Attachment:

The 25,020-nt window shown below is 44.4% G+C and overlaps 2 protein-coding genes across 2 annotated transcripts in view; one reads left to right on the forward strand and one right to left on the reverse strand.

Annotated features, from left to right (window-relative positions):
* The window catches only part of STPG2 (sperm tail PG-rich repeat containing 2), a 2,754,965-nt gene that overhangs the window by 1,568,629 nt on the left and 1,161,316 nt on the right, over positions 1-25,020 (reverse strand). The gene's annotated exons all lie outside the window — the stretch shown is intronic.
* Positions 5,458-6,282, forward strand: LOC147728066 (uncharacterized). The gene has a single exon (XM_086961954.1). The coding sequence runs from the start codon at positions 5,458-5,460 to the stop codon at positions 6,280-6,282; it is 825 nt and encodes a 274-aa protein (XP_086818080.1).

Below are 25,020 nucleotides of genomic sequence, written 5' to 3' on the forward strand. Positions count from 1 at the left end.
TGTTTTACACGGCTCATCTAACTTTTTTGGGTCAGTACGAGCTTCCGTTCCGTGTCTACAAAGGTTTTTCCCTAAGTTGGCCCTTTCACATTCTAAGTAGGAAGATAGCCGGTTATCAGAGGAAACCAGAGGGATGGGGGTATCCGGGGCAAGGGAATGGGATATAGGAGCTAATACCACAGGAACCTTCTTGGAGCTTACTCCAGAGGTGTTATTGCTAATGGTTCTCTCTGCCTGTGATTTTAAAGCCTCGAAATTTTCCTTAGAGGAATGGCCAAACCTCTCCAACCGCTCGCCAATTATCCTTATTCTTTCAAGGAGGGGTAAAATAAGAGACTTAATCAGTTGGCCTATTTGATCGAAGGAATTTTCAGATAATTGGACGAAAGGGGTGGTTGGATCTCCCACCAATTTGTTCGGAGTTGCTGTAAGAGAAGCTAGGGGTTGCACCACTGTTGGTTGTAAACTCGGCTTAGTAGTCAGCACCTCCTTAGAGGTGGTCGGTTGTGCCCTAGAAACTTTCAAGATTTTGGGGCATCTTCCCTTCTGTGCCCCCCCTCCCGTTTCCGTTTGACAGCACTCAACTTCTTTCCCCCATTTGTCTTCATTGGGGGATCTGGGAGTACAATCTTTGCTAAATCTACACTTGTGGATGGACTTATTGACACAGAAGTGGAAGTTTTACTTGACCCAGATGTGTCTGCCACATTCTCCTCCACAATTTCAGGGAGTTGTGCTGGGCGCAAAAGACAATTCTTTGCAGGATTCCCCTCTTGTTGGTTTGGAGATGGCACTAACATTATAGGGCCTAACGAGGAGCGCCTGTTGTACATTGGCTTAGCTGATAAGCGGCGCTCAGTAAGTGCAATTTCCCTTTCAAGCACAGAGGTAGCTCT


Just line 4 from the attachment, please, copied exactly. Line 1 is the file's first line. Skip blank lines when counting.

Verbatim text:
* Positions 5,458-6,282, forward strand: LOC147728066 (uncharacterized). The gene has a single exon (XM_086961954.1). The coding sequence runs from the start codon at positions 5,458-5,460 to the stop codon at positions 6,280-6,282; it is 825 nt and encodes a 274-aa protein (XP_086818080.1).